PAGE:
In the meantime… Mago and I have been forced to relocate. I didn’t want to leave the manor behind, in case Maikya came back and couldn’t find us, but we were ordered to leave. You see, Mago has been restless since Maikya disappeared. I understand Maikya not contacting me, but it seems she won’t contact Mago, either. As a result, Mago has been teasing our neighbors more harshly than usual with her magic. The culmination came when she brought a blizzard upon Mystery Island; she destroyed parts of the beach beyond repair, and there are still parts of the jungle that are frozen over. I relocated us to Terror Mountain under the assumption that if it won’t calm Mago down, at least her ice powers won’t cause as much havoc here. She hates me, of course. I would too, in her place.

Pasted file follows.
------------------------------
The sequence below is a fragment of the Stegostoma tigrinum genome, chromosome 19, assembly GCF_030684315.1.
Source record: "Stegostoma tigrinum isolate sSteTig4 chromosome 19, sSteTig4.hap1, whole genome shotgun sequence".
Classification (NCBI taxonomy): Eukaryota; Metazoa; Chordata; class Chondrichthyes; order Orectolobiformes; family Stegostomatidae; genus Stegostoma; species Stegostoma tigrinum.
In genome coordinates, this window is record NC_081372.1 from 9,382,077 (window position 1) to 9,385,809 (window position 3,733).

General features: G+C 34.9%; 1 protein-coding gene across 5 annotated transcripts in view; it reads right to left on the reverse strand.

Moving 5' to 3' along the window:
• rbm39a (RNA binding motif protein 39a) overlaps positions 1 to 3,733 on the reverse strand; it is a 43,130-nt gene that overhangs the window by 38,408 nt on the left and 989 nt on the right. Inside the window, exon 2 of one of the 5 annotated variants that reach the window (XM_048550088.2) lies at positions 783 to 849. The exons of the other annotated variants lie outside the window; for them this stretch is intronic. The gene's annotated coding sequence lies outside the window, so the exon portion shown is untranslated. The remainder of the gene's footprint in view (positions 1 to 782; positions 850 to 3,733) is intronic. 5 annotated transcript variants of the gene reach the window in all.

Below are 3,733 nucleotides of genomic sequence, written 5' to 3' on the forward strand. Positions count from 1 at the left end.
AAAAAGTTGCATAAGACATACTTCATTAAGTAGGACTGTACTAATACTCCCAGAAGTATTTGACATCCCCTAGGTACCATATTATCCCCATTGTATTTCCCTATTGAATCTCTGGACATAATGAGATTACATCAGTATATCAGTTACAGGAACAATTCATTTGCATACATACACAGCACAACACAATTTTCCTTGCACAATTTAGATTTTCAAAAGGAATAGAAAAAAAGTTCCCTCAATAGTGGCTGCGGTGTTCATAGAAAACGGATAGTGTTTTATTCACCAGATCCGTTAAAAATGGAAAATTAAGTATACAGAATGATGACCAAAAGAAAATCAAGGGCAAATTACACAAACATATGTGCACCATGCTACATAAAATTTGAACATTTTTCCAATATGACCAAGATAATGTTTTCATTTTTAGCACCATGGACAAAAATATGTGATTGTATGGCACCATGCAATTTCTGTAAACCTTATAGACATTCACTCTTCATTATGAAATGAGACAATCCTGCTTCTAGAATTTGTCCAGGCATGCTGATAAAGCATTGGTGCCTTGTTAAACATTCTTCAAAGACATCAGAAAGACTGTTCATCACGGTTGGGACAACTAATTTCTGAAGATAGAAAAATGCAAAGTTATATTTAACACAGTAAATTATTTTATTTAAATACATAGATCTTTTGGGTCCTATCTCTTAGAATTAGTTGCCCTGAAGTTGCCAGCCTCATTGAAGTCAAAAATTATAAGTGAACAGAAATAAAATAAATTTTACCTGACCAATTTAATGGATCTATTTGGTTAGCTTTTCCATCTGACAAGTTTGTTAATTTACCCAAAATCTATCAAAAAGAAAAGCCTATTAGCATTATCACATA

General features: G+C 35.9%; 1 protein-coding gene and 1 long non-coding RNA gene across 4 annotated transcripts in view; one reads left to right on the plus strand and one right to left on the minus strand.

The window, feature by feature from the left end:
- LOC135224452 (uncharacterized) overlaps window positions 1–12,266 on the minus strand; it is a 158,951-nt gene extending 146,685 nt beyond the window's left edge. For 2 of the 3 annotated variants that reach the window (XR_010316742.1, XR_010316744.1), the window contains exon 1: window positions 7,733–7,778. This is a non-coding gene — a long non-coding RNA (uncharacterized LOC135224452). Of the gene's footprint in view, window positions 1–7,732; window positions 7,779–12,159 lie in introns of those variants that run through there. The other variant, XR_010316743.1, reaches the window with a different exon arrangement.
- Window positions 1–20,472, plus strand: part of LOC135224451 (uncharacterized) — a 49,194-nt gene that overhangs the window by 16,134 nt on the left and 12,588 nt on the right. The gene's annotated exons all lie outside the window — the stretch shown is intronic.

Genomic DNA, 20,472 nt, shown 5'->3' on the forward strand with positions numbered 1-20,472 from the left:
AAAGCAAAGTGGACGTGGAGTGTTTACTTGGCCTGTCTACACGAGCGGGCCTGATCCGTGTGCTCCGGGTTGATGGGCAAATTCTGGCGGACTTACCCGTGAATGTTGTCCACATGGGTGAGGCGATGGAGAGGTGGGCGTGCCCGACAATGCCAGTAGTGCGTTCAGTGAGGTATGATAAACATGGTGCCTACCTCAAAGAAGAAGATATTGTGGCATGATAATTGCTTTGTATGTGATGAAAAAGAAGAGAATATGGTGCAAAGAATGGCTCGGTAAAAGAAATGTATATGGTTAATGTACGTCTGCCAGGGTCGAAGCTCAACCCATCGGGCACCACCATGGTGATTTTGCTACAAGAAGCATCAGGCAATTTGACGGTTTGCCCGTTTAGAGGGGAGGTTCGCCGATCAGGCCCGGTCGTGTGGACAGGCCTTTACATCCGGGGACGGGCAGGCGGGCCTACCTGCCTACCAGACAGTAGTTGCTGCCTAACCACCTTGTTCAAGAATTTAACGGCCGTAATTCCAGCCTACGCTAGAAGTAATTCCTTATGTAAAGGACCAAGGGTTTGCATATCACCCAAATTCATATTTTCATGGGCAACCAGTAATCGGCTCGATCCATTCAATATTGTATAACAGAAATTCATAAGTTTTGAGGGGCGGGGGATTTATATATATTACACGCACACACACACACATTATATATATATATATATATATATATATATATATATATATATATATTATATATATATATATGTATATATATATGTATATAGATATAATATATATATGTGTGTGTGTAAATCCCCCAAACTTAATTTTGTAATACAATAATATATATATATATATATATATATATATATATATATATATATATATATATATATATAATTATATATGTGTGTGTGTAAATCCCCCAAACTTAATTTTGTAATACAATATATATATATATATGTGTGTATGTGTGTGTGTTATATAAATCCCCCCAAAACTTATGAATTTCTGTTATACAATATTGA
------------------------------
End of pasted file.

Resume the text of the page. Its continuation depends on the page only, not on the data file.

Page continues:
In any case, I hope you are well. I have provided our new address in case you want to send more letters, but don’t feel obligated.
As soon as she finished reading, Seneca whipped out her favorite stationary and set to work penning a reply. She assured Alless that she didn’t hate her, and that she should feel free to confide in her any time. When she was finished, she mailed the letter out, and began the long wait for a reply.
But this letter, like the others, received none. To Seneca’s disappointment, it seemed that her life returning to normal also meant she was once again isolated from her cousins.
To be continued…